Ishiguro uses a mishmash of points of view, which adds to the languorous, dreamlike disjointedness of the narrative: the first part, which introduces Axl and Beatrice and the need for their quest, is framed in second person and moves between that and third-person omniscient. The second part is told from the point of view of Edwin, but uses third-person omniscient. The third, first-person and definitely not omniscient, tells the story from Sir Gawain’s limited, slightly crazed perspective; and the fourth returns to the second-person/third-person framing device, while introducing a new character. It’s true; Ishiguro breaks all the writing rules. But this is not a weakness of the book, however; I don’t think I want to read this quest story just from Axl and Beatrice’s point(s) of view. Rotating the points of view among the characters benefits the overall narrative.
The dialogue was hard to get used to, but it’s very polite and in that way it is also a callback to the fairy tales and legends of yore. There are plenty of “good sirs,” “friends, let us…” and duels and swordfights begin with a courteous “If we must, we must.” Characters are given to monologues (also like the old fairy tales), and sometimes those were difficult to wade through — even for those of us who grew up on tales of knights errant. But, as mentioned above, the dialogue raises plenty of questions for the reader, because contained within that precise language are hints about the characters, their past lives, and the reason for the mist that made everyone forget almost everything and everyone.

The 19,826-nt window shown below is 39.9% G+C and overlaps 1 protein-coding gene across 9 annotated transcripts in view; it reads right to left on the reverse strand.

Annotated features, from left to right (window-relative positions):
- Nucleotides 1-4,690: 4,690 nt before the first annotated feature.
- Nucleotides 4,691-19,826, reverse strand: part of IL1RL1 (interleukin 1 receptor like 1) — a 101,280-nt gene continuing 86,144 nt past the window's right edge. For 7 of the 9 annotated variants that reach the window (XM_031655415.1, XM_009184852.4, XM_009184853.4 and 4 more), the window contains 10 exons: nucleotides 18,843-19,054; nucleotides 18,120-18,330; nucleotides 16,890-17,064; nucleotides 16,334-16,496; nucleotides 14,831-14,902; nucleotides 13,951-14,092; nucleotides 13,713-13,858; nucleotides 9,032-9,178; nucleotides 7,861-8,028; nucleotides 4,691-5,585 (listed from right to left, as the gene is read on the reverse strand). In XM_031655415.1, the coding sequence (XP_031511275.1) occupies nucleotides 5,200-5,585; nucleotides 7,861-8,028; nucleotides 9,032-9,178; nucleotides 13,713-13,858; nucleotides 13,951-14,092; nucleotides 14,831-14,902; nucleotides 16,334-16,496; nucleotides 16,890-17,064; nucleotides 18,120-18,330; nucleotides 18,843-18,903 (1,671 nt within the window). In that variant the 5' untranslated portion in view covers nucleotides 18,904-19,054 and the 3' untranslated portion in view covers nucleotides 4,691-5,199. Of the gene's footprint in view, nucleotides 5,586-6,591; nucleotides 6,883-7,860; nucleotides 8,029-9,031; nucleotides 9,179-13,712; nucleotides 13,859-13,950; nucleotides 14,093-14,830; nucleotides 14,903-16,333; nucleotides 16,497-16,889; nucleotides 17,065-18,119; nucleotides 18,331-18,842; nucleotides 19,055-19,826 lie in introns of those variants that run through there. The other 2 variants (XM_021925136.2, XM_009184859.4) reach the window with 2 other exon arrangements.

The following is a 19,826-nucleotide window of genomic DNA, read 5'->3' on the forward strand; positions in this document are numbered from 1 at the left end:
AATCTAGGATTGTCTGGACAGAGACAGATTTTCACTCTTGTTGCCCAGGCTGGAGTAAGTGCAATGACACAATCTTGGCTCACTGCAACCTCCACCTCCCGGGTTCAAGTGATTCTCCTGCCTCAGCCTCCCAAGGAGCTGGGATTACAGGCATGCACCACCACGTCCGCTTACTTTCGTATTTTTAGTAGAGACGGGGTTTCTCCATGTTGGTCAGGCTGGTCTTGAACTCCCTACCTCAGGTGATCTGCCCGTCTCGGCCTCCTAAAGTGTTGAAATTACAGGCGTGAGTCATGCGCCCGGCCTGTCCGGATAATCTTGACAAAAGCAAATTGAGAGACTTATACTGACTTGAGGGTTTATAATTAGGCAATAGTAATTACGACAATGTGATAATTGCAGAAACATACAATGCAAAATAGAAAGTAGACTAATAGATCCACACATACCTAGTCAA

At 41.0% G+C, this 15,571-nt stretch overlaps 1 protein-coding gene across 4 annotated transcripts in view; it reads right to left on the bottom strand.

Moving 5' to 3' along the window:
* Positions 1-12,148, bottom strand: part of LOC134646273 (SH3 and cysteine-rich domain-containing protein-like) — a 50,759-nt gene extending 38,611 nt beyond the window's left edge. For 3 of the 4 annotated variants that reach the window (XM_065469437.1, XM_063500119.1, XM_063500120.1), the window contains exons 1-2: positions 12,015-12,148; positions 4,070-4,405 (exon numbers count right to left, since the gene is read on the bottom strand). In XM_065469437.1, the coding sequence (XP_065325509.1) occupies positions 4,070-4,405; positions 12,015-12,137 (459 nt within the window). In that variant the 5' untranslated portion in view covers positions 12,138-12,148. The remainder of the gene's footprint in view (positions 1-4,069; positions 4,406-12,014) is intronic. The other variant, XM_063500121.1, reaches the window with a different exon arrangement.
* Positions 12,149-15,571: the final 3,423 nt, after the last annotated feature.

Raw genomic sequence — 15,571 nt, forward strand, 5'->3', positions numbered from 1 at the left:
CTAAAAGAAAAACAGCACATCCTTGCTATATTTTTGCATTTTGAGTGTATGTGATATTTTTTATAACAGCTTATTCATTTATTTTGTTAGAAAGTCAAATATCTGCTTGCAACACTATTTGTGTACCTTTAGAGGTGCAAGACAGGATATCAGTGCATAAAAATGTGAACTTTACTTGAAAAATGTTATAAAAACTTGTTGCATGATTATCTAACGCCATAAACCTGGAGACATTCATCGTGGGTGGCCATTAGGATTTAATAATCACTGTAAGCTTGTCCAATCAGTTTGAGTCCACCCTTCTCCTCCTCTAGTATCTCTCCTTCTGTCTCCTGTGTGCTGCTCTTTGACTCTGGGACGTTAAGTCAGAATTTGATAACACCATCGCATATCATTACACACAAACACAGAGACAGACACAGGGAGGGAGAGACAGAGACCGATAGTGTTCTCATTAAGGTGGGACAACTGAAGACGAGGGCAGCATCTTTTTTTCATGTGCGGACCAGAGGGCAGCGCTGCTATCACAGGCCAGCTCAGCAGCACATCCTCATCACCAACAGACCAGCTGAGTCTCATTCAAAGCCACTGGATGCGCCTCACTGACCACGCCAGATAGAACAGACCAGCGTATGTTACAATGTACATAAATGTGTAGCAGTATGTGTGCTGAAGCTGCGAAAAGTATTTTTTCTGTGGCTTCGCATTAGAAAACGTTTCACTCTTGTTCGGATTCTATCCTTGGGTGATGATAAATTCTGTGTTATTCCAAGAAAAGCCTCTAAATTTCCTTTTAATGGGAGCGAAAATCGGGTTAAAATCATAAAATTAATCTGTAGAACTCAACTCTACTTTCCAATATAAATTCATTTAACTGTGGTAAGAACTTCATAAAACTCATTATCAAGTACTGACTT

“The giant, once well buried, now stirs. When soon he rises, as surely he will, the friendly bonds between us will prove as knots young girls make with the stems of small flowers.”
In Conclusion: The ending is ambiguous, so beware, Dear Reader. The story will leave you with more questions than answers. (The reason for the existence of the mist is a real kicker, though.) Overall, The Buried Giant is a beautiful story and well worth the time for those of us who grew up on Arthurian legends, but you will need to know some of the basics of those legends to understand most of the references, especially toward the end. If you’re looking for a quest story with a lot of action, and don’t know much about Arthurian lore, this will come across as odd as a rewatch of Conan the Barbarian. That said, the story’s oddity is also its beauty, and its themes are always timely.